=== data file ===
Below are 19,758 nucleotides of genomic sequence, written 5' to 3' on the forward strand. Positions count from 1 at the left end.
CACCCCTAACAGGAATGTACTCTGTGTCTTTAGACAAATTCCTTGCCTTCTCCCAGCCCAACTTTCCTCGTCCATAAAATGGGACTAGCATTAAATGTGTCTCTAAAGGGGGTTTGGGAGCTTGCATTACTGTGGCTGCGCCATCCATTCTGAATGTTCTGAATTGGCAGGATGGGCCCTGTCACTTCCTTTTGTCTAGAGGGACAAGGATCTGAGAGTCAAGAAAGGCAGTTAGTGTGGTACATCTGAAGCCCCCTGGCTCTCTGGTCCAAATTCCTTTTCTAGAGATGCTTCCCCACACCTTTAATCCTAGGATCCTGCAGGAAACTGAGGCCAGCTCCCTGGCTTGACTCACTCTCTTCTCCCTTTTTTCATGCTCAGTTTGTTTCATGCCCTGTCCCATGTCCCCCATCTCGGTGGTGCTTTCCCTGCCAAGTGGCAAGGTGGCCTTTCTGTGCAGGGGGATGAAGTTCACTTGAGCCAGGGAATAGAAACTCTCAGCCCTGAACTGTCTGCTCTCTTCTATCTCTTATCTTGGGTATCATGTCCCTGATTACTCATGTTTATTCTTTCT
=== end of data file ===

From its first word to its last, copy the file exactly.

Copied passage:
Below are 19,758 nucleotides of genomic sequence, written 5' to 3' on the forward strand. Positions count from 1 at the left end.
CACCCCTAACAGGAATGTACTCTGTGTCTTTAGACAAATTCCTTGCCTTCTCCCAGCCCAACTTTCCTCGTCCATAAAATGGGACTAGCATTAAATGTGTCTCTAAAGGGGGTTTGGGAGCTTGCATTACTGTGGCTGCGCCATCCATTCTGAATGTTCTGAATTGGCAGGATGGGCCCTGTCACTTCCTTTTGTCTAGAGGGACAAGGATCTGAGAGTCAAGAAAGGCAGTTAGTGTGGTACATCTGAAGCCCCCTGGCTCTCTGGTCCAAATTCCTTTTCTAGAGATGCTTCCCCACACCTTTAATCCTAGGATCCTGCAGGAAACTGAGGCCAGCTCCCTGGCTTGACTCACTCTCTTCTCCCTTTTTTCATGCTCAGTTTGTTTCATGCCCTGTCCCATGTCCCCCATCTCGGTGGTGCTTTCCCTGCCAAGTGGCAAGGTGGCCTTTCTGTGCAGGGGGATGAAGTTCACTTGAGCCAGGGAATAGAAACTCTCAGCCCTGAACTGTCTGCTCTCTTCTATCTCTTATCTTGGGTATCATGTCCCTGATTACTCATGTTTATTCTTTCT